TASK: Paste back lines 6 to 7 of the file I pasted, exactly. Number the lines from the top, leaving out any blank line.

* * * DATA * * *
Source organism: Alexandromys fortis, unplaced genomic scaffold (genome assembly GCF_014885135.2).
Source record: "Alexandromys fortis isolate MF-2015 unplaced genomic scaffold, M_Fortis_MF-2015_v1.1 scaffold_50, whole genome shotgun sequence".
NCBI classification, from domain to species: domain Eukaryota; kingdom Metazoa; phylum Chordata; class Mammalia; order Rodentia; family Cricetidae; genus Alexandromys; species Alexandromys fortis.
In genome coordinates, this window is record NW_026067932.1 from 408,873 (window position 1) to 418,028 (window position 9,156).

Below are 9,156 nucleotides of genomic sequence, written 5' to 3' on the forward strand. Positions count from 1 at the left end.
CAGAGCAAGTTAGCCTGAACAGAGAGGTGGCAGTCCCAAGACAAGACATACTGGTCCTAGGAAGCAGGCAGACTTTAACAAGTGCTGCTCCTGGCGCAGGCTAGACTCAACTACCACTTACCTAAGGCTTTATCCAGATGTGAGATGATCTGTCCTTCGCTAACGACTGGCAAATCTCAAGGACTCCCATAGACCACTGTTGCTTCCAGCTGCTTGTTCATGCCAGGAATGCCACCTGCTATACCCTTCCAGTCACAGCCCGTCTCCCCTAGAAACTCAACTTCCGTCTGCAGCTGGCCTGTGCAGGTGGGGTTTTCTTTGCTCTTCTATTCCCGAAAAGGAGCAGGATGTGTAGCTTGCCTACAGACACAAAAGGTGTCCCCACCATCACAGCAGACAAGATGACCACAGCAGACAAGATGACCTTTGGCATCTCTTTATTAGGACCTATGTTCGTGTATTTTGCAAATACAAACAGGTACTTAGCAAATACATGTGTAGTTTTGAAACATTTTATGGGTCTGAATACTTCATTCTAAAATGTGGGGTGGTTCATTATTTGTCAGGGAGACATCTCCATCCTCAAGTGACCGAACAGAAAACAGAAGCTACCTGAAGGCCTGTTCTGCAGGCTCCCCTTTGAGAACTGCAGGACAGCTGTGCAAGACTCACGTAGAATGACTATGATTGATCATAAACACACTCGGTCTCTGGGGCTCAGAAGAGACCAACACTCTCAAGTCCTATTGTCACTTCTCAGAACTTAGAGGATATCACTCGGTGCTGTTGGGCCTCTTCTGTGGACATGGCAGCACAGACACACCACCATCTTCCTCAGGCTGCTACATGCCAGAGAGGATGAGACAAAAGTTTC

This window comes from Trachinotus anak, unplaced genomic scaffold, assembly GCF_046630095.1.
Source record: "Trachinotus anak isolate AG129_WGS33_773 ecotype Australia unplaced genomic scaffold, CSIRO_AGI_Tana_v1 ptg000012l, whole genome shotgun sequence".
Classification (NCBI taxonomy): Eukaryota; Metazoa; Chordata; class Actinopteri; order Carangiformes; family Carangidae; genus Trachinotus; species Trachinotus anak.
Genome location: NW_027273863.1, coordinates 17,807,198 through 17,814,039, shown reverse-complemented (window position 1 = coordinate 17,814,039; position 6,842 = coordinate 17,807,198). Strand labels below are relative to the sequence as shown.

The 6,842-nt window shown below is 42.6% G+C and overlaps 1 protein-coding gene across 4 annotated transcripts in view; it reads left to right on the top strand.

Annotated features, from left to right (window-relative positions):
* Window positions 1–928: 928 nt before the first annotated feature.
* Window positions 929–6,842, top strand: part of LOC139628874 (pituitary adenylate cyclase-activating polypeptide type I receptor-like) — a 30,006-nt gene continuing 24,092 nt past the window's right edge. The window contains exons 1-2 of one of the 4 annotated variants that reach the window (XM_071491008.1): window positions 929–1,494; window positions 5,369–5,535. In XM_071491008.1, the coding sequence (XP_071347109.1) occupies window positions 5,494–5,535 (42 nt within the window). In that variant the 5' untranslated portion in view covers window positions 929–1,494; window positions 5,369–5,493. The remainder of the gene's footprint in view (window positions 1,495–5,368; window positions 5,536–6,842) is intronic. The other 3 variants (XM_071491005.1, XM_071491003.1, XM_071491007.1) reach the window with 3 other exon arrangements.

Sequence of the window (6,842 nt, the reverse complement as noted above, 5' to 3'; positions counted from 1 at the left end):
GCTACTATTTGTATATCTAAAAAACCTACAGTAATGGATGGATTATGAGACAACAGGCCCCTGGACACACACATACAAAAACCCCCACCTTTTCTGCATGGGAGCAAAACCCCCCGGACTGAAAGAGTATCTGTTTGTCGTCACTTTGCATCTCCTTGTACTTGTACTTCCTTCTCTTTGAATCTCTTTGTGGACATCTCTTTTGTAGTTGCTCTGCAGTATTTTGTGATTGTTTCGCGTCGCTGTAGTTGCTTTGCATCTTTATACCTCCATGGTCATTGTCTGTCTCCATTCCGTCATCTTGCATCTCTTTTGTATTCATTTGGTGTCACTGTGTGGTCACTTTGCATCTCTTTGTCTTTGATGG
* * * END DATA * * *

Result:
CAGAGCAAGTTAGCCTGAACAGAGAGGTGGCAGTCCCAAGACAAGACATACTGGTCCTAGGAAGCAGGCAGACTTTAACAAGTGCTGCTCCTGGCGCAGGCTAGACTCAACTACCACTTACCTAAGGCTTTATCCAGATGTGAGATGATCTGTCCTTCGCTAACGACTGGCAAATCTCAAGGACTCCCATAGACCACTGTTGCTTCCAGCTGCTTGTTCATGCCAGGAATGCCACCTGCTATACCCTTCCAGTCACAGCCCGTCTCCCCTAGAAACTCAACTTCCGTCTGCAGCTGGCCTGTGCAGGTGGGGTTTTCTTTGCTCTTCTATTCCCGAAAAGGAGCAGGATGTGTAGCTTGCCTACAGACACAAAAGGTGTCCCCACCATCACAGCAGACAAGATGACCACAGCAGACAAGATGACCTTTGGCATCTCTTTATTAGGACCTATGTTCGTGTATTTTGCAAATACAAACAGGTACTTAGCAAATACATGTGTAGTTTTGAAACATTTTATGGGTCTGAATACTTCATTCTAAAATGTGGGGTGGTTCATTATTTGTCAGGGAGACATCTCCATCCTCAAGTGACCGAACAGAAAACAGAAGCTACCTGAAGGCCTGTTCTGCAGGCTCCCCTTTGAGAACTGCAGGACAGCTGTGCAAGACTCACGTAGAATGACTATGATTGATCATAAACACACTCGGTCTCTGGGGCTCAGAAGAGACCAACACTCTCAAGTCCTATTGTCACTTCTCAGAACTTAGAGGATATCACTCGGTGCTGTTGGGCCTCTTCTGTGGACATGGCAGCACAGACACACCACCATCTTCCTCAGGCTGCTACATGCCAGAGAGGATGAGACAAAAGTTTC

This window comes from Trachinotus anak, unplaced genomic scaffold, assembly GCF_046630095.1.